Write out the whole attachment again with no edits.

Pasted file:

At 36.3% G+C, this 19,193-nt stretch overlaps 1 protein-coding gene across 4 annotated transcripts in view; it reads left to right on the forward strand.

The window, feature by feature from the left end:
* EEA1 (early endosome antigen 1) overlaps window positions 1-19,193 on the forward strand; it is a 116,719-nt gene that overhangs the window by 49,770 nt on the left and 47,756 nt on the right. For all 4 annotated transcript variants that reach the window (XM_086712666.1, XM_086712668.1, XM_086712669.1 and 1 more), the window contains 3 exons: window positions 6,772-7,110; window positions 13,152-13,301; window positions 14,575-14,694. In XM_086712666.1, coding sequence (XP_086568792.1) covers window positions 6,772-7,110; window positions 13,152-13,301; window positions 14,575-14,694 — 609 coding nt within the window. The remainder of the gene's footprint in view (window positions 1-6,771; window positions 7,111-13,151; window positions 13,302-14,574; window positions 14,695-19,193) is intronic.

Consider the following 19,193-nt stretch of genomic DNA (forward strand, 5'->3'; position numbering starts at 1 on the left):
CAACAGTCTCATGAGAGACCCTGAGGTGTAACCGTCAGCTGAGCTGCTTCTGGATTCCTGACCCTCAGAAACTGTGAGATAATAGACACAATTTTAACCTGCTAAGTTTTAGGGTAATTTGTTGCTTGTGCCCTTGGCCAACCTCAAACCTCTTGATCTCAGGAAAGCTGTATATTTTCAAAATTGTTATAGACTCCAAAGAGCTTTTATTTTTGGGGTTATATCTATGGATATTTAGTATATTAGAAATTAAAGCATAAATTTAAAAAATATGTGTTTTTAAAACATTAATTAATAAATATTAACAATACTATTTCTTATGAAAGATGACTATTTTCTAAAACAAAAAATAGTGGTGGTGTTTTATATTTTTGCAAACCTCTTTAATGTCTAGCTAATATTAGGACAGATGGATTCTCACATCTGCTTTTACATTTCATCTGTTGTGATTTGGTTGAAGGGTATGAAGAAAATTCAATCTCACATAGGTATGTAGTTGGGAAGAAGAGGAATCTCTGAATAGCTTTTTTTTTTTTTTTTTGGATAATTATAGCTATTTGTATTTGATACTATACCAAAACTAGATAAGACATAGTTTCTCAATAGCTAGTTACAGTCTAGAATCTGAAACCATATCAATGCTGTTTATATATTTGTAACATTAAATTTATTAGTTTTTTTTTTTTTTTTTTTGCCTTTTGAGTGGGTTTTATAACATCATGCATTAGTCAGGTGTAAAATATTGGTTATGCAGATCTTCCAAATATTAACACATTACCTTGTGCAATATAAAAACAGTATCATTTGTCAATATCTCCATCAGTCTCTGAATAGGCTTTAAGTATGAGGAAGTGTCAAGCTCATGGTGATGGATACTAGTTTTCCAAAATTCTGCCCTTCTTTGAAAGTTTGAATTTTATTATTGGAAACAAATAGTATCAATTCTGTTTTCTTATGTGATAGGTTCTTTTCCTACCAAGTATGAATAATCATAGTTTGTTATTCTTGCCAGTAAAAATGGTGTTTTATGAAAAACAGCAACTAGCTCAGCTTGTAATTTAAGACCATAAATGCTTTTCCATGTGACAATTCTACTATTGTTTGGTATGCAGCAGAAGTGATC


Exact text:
At 36.3% G+C, this 19,193-nt stretch overlaps 1 protein-coding gene across 4 annotated transcripts in view; it reads left to right on the forward strand.

The window, feature by feature from the left end:
* EEA1 (early endosome antigen 1) overlaps window positions 1-19,193 on the forward strand; it is a 116,719-nt gene that overhangs the window by 49,770 nt on the left and 47,756 nt on the right. For all 4 annotated transcript variants that reach the window (XM_086712666.1, XM_086712668.1, XM_086712669.1 and 1 more), the window contains 3 exons: window positions 6,772-7,110; window positions 13,152-13,301; window positions 14,575-14,694. In XM_086712666.1, coding sequence (XP_086568792.1) covers window positions 6,772-7,110; window positions 13,152-13,301; window positions 14,575-14,694 — 609 coding nt within the window. The remainder of the gene's footprint in view (window positions 1-6,771; window positions 7,111-13,151; window positions 13,302-14,574; window positions 14,695-19,193) is intronic.

Consider the following 19,193-nt stretch of genomic DNA (forward strand, 5'->3'; position numbering starts at 1 on the left):
CAACAGTCTCATGAGAGACCCTGAGGTGTAACCGTCAGCTGAGCTGCTTCTGGATTCCTGACCCTCAGAAACTGTGAGATAATAGACACAATTTTAACCTGCTAAGTTTTAGGGTAATTTGTTGCTTGTGCCCTTGGCCAACCTCAAACCTCTTGATCTCAGGAAAGCTGTATATTTTCAAAATTGTTATAGACTCCAAAGAGCTTTTATTTTTGGGGTTATATCTATGGATATTTAGTATATTAGAAATTAAAGCATAAATTTAAAAAATATGTGTTTTTAAAACATTAATTAATAAATATTAACAATACTATTTCTTATGAAAGATGACTATTTTCTAAAACAAAAAATAGTGGTGGTGTTTTATATTTTTGCAAACCTCTTTAATGTCTAGCTAATATTAGGACAGATGGATTCTCACATCTGCTTTTACATTTCATCTGTTGTGATTTGGTTGAAGGGTATGAAGAAAATTCAATCTCACATAGGTATGTAGTTGGGAAGAAGAGGAATCTCTGAATAGCTTTTTTTTTTTTTTTTTGGATAATTATAGCTATTTGTATTTGATACTATACCAAAACTAGATAAGACATAGTTTCTCAATAGCTAGTTACAGTCTAGAATCTGAAACCATATCAATGCTGTTTATATATTTGTAACATTAAATTTATTAGTTTTTTTTTTTTTTTTTTTGCCTTTTGAGTGGGTTTTATAACATCATGCATTAGTCAGGTGTAAAATATTGGTTATGCAGATCTTCCAAATATTAACACATTACCTTGTGCAATATAAAAACAGTATCATTTGTCAATATCTCCATCAGTCTCTGAATAGGCTTTAAGTATGAGGAAGTGTCAAGCTCATGGTGATGGATACTAGTTTTCCAAAATTCTGCCCTTCTTTGAAAGTTTGAATTTTATTATTGGAAACAAATAGTATCAATTCTGTTTTCTTATGTGATAGGTTCTTTTCCTACCAAGTATGAATAATCATAGTTTGTTATTCTTGCCAGTAAAAATGGTGTTTTATGAAAAACAGCAACTAGCTCAGCTTGTAATTTAAGACCATAAATGCTTTTCCATGTGACAATTCTACTATTGTTTGGTATGCAGCAGAAGTGATC